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Project Title: Transatlantic Threads: Textiles in the Scottish-American Context, c.1707-1830
The production, trade and use of textiles can provide significant insights into the social and cultural mores of a past society. Linen, for example, was as a ubiquitous cloth of the eighteenth century that was available in a range of qualities, was worn by all social levels and was used at key stages of the lifecycle, from swaddling clothes to shrouds. Linen was also a cornerstone of eighteenth-century Scottish manufacturing, and this project has been tracing the story of this linen from its production and use in Scotland, to its trade across the Atlantic to colonial North America.
Through archival research in Glasgow, Edinburgh, Washington D.C. and Virginia, I have been exploring how linen manufacture and linen as a product was viewed and received in the eighteenth century, from household manufacture to a means of social control in the Highlands. I have been able to trace the production process around the country, following imported flax from the Baltic, investigating how thousands of women were employed as spinners from the urban centres of Glasgow and Edinburgh up to the Highlands and Islands. Most significantly, the linen can be tracked across the Atlantic to the Chesapeake where it was a key product of the Scottish-owned stores at the centre of the tobacco trade. Store ledgers show just how much cloth was being shipped to this region and, vitally, provides tangible evidence of how this fabric was used to clothe the enslaved people of the British colonies.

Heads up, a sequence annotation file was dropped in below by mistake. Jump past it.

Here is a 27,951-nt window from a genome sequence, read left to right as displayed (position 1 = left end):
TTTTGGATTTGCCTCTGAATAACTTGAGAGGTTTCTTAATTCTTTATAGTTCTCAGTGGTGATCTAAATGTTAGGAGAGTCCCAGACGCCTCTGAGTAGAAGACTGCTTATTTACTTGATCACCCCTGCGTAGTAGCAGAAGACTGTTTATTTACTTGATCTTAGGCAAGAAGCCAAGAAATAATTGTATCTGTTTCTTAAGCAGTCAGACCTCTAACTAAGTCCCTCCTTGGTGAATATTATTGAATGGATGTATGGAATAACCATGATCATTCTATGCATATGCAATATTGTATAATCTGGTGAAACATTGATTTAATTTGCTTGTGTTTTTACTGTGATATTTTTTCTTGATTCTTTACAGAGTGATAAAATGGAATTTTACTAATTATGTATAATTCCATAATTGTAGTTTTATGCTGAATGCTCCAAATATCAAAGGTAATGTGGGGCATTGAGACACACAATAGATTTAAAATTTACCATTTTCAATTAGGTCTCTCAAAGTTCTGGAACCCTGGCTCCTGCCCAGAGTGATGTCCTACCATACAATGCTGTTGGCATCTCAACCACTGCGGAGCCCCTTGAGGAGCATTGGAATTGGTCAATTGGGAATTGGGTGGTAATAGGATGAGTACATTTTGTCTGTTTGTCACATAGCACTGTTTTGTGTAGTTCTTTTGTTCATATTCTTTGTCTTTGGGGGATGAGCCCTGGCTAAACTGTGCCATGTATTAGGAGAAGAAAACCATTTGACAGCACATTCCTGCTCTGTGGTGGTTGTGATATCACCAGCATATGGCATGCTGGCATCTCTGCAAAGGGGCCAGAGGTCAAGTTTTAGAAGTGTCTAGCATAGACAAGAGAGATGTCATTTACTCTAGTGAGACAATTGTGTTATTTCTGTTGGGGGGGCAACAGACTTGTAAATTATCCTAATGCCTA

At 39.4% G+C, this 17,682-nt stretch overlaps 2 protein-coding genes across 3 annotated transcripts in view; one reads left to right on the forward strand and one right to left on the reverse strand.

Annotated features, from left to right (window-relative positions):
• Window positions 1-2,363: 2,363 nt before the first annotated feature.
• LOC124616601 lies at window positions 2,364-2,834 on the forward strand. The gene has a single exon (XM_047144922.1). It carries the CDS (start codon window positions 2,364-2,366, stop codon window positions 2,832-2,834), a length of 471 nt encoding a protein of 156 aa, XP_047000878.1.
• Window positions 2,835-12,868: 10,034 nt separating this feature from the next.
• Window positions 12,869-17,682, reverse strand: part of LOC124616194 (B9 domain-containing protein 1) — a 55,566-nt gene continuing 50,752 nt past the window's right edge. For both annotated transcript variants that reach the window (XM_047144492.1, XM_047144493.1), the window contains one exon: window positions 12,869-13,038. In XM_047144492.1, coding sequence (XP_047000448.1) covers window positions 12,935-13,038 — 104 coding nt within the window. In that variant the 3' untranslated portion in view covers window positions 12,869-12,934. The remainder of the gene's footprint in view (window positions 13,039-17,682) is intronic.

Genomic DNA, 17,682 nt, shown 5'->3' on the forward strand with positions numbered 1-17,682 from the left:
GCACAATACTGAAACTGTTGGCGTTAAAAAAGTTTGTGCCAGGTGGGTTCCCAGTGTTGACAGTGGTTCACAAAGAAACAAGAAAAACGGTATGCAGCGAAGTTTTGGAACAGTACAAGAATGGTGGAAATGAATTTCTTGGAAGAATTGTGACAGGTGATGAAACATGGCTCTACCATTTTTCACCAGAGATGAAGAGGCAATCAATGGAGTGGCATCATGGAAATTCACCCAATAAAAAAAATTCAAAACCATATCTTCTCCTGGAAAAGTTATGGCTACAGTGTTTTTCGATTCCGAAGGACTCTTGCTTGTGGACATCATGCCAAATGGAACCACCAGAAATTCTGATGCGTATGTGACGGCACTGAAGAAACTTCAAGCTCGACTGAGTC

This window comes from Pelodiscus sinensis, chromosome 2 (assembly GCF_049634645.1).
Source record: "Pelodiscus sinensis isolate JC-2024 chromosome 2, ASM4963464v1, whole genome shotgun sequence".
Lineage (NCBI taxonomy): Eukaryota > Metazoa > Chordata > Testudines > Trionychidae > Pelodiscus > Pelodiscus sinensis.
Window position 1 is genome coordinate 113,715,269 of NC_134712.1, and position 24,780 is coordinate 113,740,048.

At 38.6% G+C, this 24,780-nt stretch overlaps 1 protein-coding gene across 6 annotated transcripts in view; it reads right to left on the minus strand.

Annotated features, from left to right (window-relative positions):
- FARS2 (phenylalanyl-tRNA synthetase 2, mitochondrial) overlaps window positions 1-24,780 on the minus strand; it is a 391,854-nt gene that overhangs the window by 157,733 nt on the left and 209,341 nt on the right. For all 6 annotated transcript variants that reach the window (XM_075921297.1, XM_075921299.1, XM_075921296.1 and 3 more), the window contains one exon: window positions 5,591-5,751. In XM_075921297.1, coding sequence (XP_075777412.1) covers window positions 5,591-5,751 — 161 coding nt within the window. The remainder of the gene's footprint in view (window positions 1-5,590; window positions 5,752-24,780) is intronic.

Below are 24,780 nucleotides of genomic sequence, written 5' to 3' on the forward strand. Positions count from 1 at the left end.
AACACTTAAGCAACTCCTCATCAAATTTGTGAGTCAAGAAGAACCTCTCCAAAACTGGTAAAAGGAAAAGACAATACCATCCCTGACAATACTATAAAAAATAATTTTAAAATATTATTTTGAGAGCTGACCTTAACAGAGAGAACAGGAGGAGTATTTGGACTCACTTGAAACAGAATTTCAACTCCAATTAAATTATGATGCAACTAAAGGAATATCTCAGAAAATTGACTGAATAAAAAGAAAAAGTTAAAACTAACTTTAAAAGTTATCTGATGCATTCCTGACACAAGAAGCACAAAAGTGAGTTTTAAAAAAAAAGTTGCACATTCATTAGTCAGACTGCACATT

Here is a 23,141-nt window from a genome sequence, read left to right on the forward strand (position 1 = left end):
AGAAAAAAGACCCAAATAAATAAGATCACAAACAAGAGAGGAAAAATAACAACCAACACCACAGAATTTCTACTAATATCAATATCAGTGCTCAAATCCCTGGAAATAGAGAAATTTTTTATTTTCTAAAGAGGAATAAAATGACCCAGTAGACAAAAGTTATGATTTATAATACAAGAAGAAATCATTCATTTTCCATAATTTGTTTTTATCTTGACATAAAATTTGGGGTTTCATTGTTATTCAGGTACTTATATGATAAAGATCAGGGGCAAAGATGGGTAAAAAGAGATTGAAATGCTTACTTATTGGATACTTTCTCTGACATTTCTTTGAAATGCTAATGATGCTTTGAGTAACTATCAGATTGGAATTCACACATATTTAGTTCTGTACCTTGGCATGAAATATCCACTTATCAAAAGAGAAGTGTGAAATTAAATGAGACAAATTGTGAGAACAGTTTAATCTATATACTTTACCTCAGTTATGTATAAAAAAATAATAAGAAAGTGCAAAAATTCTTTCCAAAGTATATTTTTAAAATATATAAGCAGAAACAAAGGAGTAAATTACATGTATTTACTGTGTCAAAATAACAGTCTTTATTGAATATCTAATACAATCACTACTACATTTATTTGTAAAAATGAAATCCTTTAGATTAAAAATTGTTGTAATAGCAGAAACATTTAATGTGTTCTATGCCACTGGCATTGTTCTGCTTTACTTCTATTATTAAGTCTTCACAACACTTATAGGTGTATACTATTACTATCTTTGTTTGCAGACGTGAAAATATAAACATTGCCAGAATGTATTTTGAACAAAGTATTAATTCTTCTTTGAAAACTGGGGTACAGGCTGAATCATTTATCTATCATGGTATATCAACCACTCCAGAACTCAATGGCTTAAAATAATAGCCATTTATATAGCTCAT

The Research Incentive Grant has enabled me to widen the scope of my archival research, expanding the geographic and chronological focus of the project in general and a monograph in particular, which will be the main output of this work.
Awarded: Research Incentive Grant
University: University of Glasgow